Two Dinosaur Species Have Been Excavated in Massachusetts
As the SouthCoast settles down from recent bear sightings, it might be a good time to tell you about the dinosaurs that used to roam what are now the highways and byways of pre-historic Massachusetts.
Smithsonian Magazine says that while there may have been others, "only two dinosaur species have been excavated in Massachusetts: Podokesaurus holyokensis and Anchisauris polyzelus."
Massachusetts lawmakers declared Podokesaurus holyokensis the "official state dinosaur" in February of 2021, according to MassLive.com.
The site says, "After 35,000 total votes were cast in an online poll, the dinosaur was crowned the winner in a virtual event hosted by the Museum of Science on February 4," 2021.
Smithsonian Magazine says Podokesaurus holyokensis was a "mid-Jurassic-era dino with a 'light and delicate frame' that likely weighed in at 90 pounds and measured about three to six feet in length."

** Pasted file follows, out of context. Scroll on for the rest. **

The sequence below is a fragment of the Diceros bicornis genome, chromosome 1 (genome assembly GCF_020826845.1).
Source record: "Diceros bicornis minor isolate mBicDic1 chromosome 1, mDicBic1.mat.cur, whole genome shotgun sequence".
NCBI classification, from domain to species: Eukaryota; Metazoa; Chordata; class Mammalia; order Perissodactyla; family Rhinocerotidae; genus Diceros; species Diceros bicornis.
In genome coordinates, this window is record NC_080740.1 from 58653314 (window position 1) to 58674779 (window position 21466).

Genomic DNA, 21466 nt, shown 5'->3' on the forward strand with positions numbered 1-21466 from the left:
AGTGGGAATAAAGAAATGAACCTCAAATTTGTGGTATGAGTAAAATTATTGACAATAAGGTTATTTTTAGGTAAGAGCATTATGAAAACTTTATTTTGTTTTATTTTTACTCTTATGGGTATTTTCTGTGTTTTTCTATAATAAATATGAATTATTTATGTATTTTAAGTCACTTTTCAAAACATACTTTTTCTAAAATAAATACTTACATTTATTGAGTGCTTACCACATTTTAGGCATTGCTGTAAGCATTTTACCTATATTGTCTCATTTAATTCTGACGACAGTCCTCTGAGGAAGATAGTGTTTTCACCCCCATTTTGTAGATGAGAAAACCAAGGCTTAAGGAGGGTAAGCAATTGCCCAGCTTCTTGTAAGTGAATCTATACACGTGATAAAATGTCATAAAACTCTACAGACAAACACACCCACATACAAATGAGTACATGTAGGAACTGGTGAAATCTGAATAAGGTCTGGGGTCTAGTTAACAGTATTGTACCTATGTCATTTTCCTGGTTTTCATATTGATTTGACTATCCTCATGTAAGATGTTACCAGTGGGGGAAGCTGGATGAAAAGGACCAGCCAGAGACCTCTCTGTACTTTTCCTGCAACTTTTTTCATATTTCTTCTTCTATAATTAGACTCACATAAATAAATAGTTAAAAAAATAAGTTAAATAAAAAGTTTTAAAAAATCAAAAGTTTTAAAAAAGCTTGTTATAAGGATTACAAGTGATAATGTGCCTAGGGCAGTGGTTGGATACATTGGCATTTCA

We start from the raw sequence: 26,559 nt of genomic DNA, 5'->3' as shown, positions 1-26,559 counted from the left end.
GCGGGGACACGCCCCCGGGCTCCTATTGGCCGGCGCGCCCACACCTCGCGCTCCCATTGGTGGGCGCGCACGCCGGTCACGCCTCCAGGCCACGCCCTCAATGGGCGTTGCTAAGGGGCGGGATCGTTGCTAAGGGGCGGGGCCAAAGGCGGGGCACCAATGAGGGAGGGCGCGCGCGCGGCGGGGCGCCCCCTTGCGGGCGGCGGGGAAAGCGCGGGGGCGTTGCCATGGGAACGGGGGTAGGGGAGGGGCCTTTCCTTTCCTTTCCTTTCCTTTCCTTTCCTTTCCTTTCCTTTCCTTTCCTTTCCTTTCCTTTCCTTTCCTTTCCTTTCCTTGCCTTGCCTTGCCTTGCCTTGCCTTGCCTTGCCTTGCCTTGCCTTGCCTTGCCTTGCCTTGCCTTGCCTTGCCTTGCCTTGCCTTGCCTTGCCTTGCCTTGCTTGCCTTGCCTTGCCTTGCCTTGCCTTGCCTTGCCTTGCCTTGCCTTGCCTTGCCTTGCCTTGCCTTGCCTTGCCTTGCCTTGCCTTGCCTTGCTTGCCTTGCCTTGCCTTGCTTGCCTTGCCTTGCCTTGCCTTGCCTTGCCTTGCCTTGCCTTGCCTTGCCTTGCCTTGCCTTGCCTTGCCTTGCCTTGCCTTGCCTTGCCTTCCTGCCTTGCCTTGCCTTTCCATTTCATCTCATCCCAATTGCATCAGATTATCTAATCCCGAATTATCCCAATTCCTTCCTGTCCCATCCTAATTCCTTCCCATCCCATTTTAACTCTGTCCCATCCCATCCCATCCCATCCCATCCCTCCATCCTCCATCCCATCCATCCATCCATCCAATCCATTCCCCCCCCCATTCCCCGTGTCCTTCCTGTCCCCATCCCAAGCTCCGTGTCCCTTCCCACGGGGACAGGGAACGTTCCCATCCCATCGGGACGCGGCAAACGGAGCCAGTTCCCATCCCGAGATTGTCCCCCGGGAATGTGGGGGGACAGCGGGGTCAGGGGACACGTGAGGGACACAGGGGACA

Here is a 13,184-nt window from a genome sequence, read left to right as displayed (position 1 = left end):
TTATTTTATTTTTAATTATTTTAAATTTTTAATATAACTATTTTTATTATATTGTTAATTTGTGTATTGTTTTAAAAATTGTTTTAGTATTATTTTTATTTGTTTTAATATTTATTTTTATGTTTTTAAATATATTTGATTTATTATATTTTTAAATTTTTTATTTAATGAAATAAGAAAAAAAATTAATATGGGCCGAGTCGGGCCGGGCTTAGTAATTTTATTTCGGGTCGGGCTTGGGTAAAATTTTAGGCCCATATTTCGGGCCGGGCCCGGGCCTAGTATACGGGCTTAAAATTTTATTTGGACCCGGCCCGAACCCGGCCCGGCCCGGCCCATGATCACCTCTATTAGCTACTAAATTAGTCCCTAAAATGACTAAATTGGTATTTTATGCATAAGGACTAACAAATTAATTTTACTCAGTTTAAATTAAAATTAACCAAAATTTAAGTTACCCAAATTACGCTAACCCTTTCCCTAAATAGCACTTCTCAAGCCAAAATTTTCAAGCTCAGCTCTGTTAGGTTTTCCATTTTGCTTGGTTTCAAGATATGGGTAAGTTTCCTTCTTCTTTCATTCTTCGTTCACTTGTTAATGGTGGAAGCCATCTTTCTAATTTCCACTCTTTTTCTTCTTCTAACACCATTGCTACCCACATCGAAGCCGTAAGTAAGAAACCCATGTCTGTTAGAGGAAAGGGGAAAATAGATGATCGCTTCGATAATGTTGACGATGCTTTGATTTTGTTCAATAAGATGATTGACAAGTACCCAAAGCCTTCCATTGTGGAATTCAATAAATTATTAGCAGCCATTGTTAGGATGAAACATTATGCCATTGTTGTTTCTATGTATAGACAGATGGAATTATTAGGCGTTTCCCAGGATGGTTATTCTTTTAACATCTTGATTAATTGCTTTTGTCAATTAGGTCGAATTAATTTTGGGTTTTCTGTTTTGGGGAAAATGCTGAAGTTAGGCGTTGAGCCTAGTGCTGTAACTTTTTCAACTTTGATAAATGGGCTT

The geologist Mignon Talbot discovered the first fossil near Mt. Holyoke, Massachusetts, in 1910. The full name Podokesaurus holyokensis can be translated as "swift-footed lizard of Holyoke."
The fossil is believed to be between 201 and 190 million years old.
Anchisauris polyzelus remains, believed to be between 200 and 195 million years old, were discovered in East Windsor, Connecticut, in 1818 by Solomon Ellsworth Jr. while excavating a well.
Thirty-seven years later, in 1855, William Smith discovered another Anchisauris polyzelus fossil while blasting for a water house for an armory in Springfield, Massachusetts. In both cases, the fossils were damaged by the blasting.
Anchisauris polyzelus was a smaller dinosaur, perhaps six and a half feet long and weighing about 60 pounds.
Anchisaurus by Nobu Tamura / CC BY-SA 3.0 (Podokesaurus added in)
Podokesaurus restoration by FunkMonk / CC BY-SA 3.0 (Added into Anchisaurus photo)